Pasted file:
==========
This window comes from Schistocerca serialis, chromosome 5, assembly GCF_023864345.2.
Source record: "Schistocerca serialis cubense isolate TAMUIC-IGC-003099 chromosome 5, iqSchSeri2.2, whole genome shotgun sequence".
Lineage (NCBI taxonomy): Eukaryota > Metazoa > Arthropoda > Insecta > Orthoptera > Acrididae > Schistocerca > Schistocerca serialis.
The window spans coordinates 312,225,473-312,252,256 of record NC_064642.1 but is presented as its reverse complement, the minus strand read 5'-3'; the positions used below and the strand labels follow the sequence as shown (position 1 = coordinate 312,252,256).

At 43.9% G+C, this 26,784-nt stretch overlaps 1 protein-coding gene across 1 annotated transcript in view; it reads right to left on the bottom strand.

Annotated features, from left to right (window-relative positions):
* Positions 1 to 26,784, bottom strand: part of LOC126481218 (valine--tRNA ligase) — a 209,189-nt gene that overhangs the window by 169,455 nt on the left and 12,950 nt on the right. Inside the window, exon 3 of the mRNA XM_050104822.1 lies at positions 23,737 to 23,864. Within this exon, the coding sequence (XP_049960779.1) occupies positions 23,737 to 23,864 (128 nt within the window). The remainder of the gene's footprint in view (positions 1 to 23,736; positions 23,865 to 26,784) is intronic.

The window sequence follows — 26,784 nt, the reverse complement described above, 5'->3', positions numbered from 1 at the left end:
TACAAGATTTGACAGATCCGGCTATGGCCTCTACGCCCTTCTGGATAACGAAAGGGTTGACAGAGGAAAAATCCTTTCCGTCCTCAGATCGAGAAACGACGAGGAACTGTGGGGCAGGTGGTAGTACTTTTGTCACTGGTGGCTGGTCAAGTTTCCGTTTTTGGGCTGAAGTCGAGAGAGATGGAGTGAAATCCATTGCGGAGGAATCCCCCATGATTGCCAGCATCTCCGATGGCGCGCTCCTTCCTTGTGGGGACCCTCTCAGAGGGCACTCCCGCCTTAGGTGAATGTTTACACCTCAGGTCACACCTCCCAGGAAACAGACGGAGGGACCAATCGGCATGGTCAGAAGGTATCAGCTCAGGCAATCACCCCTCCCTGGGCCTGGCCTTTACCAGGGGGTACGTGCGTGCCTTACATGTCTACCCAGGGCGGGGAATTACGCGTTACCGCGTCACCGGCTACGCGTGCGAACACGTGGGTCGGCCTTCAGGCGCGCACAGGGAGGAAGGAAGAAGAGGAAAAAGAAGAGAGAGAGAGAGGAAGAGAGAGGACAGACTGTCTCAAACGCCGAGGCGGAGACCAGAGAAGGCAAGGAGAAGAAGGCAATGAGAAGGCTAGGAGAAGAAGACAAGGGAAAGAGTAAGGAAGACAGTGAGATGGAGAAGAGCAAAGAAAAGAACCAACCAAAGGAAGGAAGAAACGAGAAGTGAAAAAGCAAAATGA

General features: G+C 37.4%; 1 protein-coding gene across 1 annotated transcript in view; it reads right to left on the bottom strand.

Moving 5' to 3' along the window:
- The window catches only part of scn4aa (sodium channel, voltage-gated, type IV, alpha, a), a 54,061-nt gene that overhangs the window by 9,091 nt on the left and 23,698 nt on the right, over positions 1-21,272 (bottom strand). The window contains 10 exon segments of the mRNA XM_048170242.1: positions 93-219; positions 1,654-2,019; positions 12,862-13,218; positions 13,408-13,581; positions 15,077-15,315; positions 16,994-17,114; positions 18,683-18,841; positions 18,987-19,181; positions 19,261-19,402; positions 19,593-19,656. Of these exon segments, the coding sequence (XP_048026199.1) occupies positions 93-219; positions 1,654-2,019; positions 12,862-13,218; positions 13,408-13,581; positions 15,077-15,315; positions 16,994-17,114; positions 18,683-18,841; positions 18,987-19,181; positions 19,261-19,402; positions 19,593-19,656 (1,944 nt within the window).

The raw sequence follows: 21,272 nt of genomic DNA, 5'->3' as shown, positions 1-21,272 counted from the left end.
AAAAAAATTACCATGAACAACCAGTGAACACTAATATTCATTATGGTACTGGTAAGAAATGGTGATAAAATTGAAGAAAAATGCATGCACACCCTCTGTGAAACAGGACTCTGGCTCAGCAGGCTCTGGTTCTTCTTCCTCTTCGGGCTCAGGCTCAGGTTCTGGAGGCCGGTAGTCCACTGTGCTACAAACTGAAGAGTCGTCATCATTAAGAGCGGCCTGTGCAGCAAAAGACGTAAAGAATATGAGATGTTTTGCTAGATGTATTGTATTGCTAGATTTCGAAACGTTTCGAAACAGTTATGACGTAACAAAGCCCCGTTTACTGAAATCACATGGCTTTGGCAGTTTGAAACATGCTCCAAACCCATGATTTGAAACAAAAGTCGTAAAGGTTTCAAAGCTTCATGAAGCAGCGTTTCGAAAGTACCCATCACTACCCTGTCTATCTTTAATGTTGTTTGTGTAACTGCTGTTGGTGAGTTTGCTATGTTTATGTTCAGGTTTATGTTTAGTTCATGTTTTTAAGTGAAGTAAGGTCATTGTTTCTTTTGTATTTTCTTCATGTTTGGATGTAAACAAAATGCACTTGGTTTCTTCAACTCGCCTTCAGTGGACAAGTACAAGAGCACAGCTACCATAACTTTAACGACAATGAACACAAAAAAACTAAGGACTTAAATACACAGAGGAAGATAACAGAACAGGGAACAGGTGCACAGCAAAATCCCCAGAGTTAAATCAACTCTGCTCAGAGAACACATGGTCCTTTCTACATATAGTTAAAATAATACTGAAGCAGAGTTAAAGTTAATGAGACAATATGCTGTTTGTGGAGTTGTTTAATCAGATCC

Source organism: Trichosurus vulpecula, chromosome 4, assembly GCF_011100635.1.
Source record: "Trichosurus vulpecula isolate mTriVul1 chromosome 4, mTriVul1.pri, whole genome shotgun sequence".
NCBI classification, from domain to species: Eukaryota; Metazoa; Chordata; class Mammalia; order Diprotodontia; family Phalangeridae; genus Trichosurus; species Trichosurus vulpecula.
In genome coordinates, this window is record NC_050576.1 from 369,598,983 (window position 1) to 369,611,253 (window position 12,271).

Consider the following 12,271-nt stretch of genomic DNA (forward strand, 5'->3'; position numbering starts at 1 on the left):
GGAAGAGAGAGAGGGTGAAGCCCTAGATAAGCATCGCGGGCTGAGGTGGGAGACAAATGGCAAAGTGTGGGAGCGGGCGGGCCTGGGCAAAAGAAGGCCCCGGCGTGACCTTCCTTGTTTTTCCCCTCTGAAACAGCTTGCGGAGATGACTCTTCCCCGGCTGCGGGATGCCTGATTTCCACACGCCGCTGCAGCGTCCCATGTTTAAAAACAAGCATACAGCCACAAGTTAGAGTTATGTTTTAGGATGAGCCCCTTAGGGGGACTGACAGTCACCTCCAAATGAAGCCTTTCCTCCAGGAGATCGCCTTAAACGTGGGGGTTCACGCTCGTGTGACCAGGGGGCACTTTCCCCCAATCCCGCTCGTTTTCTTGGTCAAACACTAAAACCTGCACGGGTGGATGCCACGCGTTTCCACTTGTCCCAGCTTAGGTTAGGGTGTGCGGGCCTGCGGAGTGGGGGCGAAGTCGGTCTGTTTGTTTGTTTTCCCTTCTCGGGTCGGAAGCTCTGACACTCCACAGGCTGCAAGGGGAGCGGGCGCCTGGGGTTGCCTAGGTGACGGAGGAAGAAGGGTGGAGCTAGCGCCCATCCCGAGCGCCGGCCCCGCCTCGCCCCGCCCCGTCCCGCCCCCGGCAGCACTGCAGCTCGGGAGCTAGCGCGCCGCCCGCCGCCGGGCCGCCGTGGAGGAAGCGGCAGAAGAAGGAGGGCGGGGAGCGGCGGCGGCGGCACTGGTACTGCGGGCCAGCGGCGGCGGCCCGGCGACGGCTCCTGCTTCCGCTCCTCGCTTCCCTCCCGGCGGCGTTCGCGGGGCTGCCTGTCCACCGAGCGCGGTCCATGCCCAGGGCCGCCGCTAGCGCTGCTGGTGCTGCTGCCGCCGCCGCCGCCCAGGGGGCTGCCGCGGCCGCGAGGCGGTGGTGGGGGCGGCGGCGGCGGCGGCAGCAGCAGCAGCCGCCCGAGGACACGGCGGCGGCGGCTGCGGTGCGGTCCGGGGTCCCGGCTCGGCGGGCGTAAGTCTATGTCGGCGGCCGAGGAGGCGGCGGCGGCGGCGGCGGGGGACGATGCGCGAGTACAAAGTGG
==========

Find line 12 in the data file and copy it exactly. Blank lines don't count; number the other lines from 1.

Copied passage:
- The window catches only part of scn4aa (sodium channel, voltage-gated, type IV, alpha, a), a 54,061-nt gene that overhangs the window by 9,091 nt on the left and 23,698 nt on the right, over positions 1-21,272 (bottom strand). The window contains 10 exon segments of the mRNA XM_048170242.1: positions 93-219; positions 1,654-2,019; positions 12,862-13,218; positions 13,408-13,581; positions 15,077-15,315; positions 16,994-17,114; positions 18,683-18,841; positions 18,987-19,181; positions 19,261-19,402; positions 19,593-19,656. Of these exon segments, the coding sequence (XP_048026199.1) occupies positions 93-219; positions 1,654-2,019; positions 12,862-13,218; positions 13,408-13,581; positions 15,077-15,315; positions 16,994-17,114; positions 18,683-18,841; positions 18,987-19,181; positions 19,261-19,402; positions 19,593-19,656 (1,944 nt within the window).